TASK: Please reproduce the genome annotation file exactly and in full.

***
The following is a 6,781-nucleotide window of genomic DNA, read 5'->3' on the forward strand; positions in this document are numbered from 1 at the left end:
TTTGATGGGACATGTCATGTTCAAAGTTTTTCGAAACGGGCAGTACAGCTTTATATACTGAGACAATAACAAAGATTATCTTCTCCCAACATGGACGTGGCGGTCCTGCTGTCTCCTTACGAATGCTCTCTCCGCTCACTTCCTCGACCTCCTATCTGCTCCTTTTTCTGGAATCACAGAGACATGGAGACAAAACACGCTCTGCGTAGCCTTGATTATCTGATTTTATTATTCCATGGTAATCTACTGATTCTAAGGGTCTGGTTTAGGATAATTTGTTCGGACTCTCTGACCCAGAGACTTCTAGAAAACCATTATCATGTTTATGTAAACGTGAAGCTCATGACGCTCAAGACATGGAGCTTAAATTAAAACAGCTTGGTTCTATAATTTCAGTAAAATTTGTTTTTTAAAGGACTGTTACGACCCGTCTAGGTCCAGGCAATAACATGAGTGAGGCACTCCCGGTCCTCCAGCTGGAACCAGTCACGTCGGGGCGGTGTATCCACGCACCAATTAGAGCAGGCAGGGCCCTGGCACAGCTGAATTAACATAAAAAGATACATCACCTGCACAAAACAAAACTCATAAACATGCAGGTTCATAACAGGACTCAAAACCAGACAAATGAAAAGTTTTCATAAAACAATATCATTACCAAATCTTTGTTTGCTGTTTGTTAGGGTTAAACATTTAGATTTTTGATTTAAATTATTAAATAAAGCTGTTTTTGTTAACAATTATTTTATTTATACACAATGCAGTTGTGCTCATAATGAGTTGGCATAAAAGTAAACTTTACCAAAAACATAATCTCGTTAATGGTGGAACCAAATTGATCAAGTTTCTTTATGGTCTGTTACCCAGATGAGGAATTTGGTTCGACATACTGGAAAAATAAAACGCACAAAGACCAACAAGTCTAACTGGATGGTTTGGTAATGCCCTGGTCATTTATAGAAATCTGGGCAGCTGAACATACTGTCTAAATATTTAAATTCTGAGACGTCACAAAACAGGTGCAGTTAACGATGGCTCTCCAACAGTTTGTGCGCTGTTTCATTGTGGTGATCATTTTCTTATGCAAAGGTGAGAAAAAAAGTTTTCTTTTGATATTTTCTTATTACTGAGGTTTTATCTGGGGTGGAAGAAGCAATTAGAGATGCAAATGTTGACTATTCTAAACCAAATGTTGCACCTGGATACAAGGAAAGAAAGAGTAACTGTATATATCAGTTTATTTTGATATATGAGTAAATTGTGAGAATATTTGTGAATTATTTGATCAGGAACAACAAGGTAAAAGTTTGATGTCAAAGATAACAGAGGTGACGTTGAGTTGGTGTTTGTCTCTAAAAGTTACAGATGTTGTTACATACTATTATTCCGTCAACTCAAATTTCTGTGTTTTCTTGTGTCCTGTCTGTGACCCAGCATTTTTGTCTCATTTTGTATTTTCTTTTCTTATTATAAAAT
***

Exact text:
The following is a 6,781-nucleotide window of genomic DNA, read 5'->3' on the forward strand; positions in this document are numbered from 1 at the left end:
TTTGATGGGACATGTCATGTTCAAAGTTTTTCGAAACGGGCAGTACAGCTTTATATACTGAGACAATAACAAAGATTATCTTCTCCCAACATGGACGTGGCGGTCCTGCTGTCTCCTTACGAATGCTCTCTCCGCTCACTTCCTCGACCTCCTATCTGCTCCTTTTTCTGGAATCACAGAGACATGGAGACAAAACACGCTCTGCGTAGCCTTGATTATCTGATTTTATTATTCCATGGTAATCTACTGATTCTAAGGGTCTGGTTTAGGATAATTTGTTCGGACTCTCTGACCCAGAGACTTCTAGAAAACCATTATCATGTTTATGTAAACGTGAAGCTCATGACGCTCAAGACATGGAGCTTAAATTAAAACAGCTTGGTTCTATAATTTCAGTAAAATTTGTTTTTTAAAGGACTGTTACGACCCGTCTAGGTCCAGGCAATAACATGAGTGAGGCACTCCCGGTCCTCCAGCTGGAACCAGTCACGTCGGGGCGGTGTATCCACGCACCAATTAGAGCAGGCAGGGCCCTGGCACAGCTGAATTAACATAAAAAGATACATCACCTGCACAAAACAAAACTCATAAACATGCAGGTTCATAACAGGACTCAAAACCAGACAAATGAAAAGTTTTCATAAAACAATATCATTACCAAATCTTTGTTTGCTGTTTGTTAGGGTTAAACATTTAGATTTTTGATTTAAATTATTAAATAAAGCTGTTTTTGTTAACAATTATTTTATTTATACACAATGCAGTTGTGCTCATAATGAGTTGGCATAAAAGTAAACTTTACCAAAAACATAATCTCGTTAATGGTGGAACCAAATTGATCAAGTTTCTTTATGGTCTGTTACCCAGATGAGGAATTTGGTTCGACATACTGGAAAAATAAAACGCACAAAGACCAACAAGTCTAACTGGATGGTTTGGTAATGCCCTGGTCATTTATAGAAATCTGGGCAGCTGAACATACTGTCTAAATATTTAAATTCTGAGACGTCACAAAACAGGTGCAGTTAACGATGGCTCTCCAACAGTTTGTGCGCTGTTTCATTGTGGTGATCATTTTCTTATGCAAAGGTGAGAAAAAAAGTTTTCTTTTGATATTTTCTTATTACTGAGGTTTTATCTGGGGTGGAAGAAGCAATTAGAGATGCAAATGTTGACTATTCTAAACCAAATGTTGCACCTGGATACAAGGAAAGAAAGAGTAACTGTATATATCAGTTTATTTTGATATATGAGTAAATTGTGAGAATATTTGTGAATTATTTGATCAGGAACAACAAGGTAAAAGTTTGATGTCAAAGATAACAGAGGTGACGTTGAGTTGGTGTTTGTCTCTAAAAGTTACAGATGTTGTTACATACTATTATTCCGTCAACTCAAATTTCTGTGTTTTCTTGTGTCCTGTCTGTGACCCAGCATTTTTGTCTCATTTTGTATTTTCTTTTCTTATTATAAAAT